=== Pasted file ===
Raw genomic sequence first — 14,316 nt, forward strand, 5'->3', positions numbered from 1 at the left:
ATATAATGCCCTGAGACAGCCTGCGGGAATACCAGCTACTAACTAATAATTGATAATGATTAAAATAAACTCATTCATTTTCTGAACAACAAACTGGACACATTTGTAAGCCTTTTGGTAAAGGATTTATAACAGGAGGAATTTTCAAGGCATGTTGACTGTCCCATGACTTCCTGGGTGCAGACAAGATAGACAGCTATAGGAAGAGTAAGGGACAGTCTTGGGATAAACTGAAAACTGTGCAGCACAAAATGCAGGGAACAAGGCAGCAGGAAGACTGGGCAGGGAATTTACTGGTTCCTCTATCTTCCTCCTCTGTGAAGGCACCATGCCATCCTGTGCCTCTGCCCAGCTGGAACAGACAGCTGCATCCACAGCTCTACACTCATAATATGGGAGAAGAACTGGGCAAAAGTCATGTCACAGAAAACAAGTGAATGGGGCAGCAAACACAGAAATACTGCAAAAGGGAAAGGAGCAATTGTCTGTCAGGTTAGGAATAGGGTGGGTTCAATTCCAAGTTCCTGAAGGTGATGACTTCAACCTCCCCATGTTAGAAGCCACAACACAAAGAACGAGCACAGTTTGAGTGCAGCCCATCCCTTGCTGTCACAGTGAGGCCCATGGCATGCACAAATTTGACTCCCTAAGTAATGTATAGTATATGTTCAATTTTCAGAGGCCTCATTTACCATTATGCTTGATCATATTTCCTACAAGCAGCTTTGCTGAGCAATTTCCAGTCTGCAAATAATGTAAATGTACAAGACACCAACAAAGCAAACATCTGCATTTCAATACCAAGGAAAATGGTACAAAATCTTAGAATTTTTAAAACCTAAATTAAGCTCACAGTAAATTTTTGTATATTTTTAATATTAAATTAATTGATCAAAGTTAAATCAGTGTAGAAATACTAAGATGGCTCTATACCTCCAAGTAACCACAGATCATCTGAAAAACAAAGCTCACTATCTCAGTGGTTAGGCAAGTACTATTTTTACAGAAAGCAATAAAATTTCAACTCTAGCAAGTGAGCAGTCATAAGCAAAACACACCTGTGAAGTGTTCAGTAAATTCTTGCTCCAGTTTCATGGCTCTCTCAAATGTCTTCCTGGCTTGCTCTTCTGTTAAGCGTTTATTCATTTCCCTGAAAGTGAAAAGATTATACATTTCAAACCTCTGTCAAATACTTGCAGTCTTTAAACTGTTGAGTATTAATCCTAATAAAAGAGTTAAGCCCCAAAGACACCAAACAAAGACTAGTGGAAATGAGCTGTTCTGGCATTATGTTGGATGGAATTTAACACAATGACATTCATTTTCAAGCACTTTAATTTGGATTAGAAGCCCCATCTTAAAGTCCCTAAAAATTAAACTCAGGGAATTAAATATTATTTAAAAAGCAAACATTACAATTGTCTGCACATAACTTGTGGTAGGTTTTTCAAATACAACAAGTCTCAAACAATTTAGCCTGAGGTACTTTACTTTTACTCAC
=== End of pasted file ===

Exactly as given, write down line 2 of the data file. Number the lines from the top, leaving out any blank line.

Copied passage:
ATATAATGCCCTGAGACAGCCTGCGGGAATACCAGCTACTAACTAATAATTGATAATGATTAAAATAAACTCATTCATTTTCTGAACAACAAACTGGACACATTTGTAAGCCTTTTGGTAAAGGATTTATAACAGGAGGAATTTTCAAGGCATGTTGACTGTCCCATGACTTCCTGGGTGCAGACAAGATAGACAGCTATAGGAAGAGTAAGGGACAGTCTTGGGATAAACTGAAAACTGTGCAGCACAAAATGCAGGGAACAAGGCAGCAGGAAGACTGGGCAGGGAATTTACTGGTTCCTCTATCTTCCTCCTCTGTGAAGGCACCATGCCATCCTGTGCCTCTGCCCAGCTGGAACAGACAGCTGCATCCACAGCTCTACACTCATAATATGGGAGAAGAACTGGGCAAAAGTCATGTCACAGAAAACAAGTGAATGGGGCAGCAAACACAGAAATACTGCAAAAGGGAAAGGAGCAATTGTCTGTCAGGTTAGGAATAGGGTGGGTTCAATTCCAAGTTCCTGAAGGTGATGACTTCAACCTCCCCATGTTAGAAGCCACAACACAAAGAACGAGCACAGTTTGAGTGCAGCCCATCCCTTGCTGTCACAGTGAGGCCCATGGCATGCACAAATTTGACTCCCTAAGTAATGTATAGTATATGTTCAATTTTCAGAGGCCTCATTTACCATTATGCTTGATCATATTTCCTACAAGCAGCTTTGCTGAGCAATTTCCAGTCTGCAAATAATGTAAATGTACAAGACACCAACAAAGCAAACATCTGCATTTCAATACCAAGGAAAATGGTACAAAATCTTAGAATTTTTAAAACCTAAATTAAGCTCACAGTAAATTTTTGTATATTTTTAATATTAAATTAATTGATCAAAGTTAAATCAGTGTAGAAATACTAAGATGGCTCTATACCTCCAAGTAACCACAGATCATCTGAAAAACAAAGCTCACTATCTCAGTGGTTAGGCAAGTACTATTTTTACAGAAAGCAATAAAATTTCAACTCTAGCAAGTGAGCAGTCATAAGCAAAACACACCTGTGAAGTGTTCAGTAAATTCTTGCTCCAGTTTCATGGCTCTCTCAAATGTCTTCCTGGCTTGCTCTTCTGTTAAGCGTTTATTCATTTCCCTGAAAGTGAAAAGATTATACATTTCAAACCTCTGTCAAATACTTGCAGTCTTTAAACTGTTGAGTATTAATCCTAATAAAAGAGTTAAGCCCCAAAGACACCAAACAAAGACTAGTGGAAATGAGCTGTTCTGGCATTATGTTGGATGGAATTTAACACAATGACATTCATTTTCAAGCACTTTAATTTGGATTAGAAGCCCCATCTTAAAGTCCCTAAAAATTAAACTCAGGGAATTAAATATTATTTAAAAAGCAAACATTACAATTGTCTGCACATAACTTGTGGTAGGTTTTTCAAATACAACAAGTCTCAAACAATTTAGCCTGAGGTACTTTACTTTTACTCAC